Non-Pharmacological Therapy in Children Essays

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The Use of Non-Pharmacological Therapy in Children

The Use of Non-Pharmacological Therapy in Children
Children’s pain is multidimensional with psychological, physiological and behavioural domains, which presents unique challenges in the assessment and evaluation. These challenges require close consideration of the child’s age, prior pain experiences, developmental, cognitive and communication levels. As nurses are responsible in the assessment of children’s pain, it is appropriate to know all methods, and techniques of alleviating this uncomfortable stimuli, thus presenting the clinical question; in children, how can non-pharmacological (complementary/ alternative) methods be more beneficial in pain management compared to
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* Group 2: Complementary therapies, such as massage, hypnotherapy, meditation, yoga, and reflexology. * Group 3a: Alternative disciplines such as Chinese herbal medicine, naturopathy and Traditional Chinese Medicine. * Group 3b: Other alternative disciplines such as kinesiology, crystal therapy, and radionics.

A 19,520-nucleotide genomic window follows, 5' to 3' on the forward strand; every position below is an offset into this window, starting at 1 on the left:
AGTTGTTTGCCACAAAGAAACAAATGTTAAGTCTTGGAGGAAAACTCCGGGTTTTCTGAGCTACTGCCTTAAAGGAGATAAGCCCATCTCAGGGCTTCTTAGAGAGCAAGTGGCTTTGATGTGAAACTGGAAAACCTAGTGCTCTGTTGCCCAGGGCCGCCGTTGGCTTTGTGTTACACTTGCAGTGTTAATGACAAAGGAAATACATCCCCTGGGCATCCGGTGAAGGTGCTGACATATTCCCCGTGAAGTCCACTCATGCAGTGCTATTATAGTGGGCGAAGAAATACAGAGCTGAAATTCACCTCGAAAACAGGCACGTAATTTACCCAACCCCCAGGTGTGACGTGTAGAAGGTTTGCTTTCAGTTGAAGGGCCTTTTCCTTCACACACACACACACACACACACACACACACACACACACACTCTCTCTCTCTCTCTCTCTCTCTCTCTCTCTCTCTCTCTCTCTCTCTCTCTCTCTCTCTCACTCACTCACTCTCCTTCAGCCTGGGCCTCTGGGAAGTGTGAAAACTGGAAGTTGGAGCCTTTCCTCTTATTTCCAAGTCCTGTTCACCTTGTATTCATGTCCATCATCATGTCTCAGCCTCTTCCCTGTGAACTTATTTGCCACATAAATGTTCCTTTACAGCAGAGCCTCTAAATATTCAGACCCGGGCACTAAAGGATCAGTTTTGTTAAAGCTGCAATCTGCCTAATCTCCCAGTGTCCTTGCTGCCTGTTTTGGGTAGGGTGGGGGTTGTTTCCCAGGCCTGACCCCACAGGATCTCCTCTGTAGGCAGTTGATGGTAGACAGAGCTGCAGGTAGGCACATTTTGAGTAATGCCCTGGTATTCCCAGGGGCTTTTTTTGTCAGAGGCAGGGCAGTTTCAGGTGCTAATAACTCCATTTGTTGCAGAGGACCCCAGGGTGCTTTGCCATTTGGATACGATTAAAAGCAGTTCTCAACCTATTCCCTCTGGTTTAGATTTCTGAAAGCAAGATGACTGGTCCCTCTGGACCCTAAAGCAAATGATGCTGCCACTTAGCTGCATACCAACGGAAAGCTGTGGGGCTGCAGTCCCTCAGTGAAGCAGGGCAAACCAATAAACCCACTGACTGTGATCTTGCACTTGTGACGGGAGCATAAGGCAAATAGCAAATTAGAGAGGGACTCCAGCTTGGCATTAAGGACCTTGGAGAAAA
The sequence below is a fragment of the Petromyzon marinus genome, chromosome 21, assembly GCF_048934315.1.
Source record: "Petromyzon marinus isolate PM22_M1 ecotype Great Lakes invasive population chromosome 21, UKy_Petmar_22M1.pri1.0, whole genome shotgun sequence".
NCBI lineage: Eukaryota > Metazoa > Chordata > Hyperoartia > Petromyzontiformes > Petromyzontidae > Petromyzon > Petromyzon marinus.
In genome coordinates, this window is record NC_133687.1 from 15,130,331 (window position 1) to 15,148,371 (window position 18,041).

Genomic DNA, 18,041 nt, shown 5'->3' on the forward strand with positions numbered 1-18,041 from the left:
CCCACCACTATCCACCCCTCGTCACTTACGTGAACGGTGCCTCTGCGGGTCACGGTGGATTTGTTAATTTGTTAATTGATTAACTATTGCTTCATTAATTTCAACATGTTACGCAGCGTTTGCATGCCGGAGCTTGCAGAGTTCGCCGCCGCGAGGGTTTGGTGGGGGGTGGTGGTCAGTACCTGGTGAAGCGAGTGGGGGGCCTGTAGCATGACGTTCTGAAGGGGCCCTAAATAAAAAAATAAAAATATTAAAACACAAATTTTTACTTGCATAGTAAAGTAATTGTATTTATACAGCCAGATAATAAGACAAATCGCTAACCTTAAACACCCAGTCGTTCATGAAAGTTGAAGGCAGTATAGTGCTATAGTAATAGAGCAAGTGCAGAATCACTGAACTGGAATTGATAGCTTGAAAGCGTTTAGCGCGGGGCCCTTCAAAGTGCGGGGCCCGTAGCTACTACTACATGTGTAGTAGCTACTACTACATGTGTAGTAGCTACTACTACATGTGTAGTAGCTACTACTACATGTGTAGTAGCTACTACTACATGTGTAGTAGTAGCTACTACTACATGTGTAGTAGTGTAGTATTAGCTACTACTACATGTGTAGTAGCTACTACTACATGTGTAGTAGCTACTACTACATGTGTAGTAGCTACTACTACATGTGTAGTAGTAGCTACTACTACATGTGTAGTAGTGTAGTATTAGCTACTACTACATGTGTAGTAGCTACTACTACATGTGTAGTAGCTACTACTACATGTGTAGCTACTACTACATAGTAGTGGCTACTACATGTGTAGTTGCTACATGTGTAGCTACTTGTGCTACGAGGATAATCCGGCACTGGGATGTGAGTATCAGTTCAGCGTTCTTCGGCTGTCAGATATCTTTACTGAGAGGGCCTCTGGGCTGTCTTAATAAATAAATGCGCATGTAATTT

(Mantle, 2004)
Other types of non-pharmacological techniques include cognitive techniques (breathing exercises, distraction, and imagery), emotional support (presence and comforting measures), and physical intervention (positioning, and thermal regulation) (Gorodzinsky et al., 2012, pp. 1-15). As there is a wide diversity of non-pharmacological therapies, only the most frequent and widely used methods will be examined including the benefits of each.
Distraction
Distraction is said to be the most common technique used in the emergency room in redirecting children’s focus away from painful procedures. Procedures such as venipuncture and I.V catheter insertion are examples in which distraction may be needed to suppress fear and anxiety (Srouji et al., 2010). Distraction is a cognitive based non-pharmacological approach that has been proved to be very effective in pain management and is unfortunately not implemented frequently (Carlson et al., 2000, pp. 75-85). Techniques that can be considered as distraction include listening to music, singing a

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